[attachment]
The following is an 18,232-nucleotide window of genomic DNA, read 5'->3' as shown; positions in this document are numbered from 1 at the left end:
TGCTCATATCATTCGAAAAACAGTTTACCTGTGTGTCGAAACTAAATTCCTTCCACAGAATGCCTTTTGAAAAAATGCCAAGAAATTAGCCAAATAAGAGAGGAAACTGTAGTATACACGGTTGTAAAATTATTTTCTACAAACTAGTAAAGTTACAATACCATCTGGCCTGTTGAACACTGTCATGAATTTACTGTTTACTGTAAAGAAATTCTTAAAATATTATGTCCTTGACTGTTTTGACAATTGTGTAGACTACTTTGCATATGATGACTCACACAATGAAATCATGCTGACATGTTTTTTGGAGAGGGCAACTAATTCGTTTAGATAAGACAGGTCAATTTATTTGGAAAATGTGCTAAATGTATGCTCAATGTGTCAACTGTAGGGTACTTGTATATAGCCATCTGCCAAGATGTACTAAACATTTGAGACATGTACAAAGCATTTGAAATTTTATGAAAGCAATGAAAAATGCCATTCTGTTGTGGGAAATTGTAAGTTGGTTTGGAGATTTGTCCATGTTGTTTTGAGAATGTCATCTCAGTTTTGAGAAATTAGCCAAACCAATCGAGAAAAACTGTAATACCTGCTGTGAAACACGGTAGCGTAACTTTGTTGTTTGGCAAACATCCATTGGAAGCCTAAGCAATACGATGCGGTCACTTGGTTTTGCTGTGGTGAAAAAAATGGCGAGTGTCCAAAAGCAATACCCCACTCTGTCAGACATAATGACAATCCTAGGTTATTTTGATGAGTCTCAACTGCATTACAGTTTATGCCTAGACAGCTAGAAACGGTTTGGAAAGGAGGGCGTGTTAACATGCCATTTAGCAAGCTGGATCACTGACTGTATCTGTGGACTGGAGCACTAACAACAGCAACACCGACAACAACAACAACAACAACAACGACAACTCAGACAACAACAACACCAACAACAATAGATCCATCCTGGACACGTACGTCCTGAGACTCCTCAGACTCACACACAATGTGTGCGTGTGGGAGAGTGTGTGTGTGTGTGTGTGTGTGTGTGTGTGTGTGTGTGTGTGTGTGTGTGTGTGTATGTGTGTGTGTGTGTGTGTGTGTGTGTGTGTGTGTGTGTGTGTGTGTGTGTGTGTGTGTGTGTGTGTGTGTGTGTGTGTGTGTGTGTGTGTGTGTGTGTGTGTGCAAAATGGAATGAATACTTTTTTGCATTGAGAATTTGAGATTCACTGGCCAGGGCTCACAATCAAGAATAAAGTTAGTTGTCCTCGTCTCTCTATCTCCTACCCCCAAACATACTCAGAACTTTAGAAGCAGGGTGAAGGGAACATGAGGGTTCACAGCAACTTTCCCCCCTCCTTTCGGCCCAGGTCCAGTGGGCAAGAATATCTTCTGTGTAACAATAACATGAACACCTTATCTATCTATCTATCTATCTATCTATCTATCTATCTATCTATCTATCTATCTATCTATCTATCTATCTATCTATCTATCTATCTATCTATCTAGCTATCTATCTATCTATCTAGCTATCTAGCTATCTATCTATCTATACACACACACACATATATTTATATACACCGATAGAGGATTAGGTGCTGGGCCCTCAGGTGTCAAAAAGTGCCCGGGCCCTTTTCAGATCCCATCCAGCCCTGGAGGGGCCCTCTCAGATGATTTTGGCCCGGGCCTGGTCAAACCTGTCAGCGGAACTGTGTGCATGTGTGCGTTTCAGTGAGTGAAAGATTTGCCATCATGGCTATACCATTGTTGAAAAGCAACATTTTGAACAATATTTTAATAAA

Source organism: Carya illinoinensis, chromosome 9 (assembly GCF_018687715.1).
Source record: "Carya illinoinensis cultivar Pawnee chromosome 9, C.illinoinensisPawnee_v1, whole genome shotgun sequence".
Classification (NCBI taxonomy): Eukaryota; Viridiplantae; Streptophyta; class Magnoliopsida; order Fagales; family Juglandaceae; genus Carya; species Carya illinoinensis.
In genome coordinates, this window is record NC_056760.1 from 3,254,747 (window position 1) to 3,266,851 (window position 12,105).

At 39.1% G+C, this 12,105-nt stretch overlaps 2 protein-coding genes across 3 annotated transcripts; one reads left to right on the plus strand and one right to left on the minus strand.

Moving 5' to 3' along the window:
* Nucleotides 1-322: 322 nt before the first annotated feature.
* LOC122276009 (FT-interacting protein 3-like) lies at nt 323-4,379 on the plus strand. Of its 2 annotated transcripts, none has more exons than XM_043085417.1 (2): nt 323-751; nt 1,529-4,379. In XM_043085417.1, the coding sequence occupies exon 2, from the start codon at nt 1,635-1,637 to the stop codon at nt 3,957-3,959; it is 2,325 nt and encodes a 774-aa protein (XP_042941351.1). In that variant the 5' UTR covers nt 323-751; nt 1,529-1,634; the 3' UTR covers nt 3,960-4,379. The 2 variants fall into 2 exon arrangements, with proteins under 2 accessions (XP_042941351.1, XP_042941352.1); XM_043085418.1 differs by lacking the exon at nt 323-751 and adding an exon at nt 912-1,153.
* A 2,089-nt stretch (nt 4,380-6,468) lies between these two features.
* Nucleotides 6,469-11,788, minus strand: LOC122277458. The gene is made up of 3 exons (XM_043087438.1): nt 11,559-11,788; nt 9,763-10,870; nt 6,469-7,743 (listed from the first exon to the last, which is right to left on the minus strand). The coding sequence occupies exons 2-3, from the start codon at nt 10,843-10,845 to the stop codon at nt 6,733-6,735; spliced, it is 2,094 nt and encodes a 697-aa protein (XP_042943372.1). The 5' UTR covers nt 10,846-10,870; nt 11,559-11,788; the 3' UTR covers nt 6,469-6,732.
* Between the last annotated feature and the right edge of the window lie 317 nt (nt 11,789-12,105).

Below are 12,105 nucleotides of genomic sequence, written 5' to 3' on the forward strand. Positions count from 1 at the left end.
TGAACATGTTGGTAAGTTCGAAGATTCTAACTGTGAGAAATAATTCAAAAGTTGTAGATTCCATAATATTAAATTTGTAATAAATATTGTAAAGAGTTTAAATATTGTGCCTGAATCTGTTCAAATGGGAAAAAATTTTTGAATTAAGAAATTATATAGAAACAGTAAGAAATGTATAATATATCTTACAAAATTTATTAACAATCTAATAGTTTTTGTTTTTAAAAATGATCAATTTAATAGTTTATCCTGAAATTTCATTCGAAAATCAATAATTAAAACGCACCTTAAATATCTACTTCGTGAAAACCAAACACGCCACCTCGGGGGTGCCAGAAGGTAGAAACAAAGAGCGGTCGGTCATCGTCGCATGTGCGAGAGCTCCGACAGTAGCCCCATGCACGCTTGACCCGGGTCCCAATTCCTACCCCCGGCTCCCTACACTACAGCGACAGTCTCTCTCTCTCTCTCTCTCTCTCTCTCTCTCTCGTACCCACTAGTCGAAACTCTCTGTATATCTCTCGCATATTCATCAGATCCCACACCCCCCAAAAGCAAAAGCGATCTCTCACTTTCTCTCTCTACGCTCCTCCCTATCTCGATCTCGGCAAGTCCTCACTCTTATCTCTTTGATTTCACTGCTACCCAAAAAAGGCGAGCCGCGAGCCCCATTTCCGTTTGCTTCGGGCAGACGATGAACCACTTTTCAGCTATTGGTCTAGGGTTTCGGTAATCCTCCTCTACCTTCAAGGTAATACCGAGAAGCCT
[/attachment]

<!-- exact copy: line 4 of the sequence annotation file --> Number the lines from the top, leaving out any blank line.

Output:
Source record: "Carya illinoinensis cultivar Pawnee chromosome 9, C.illinoinensisPawnee_v1, whole genome shotgun sequence".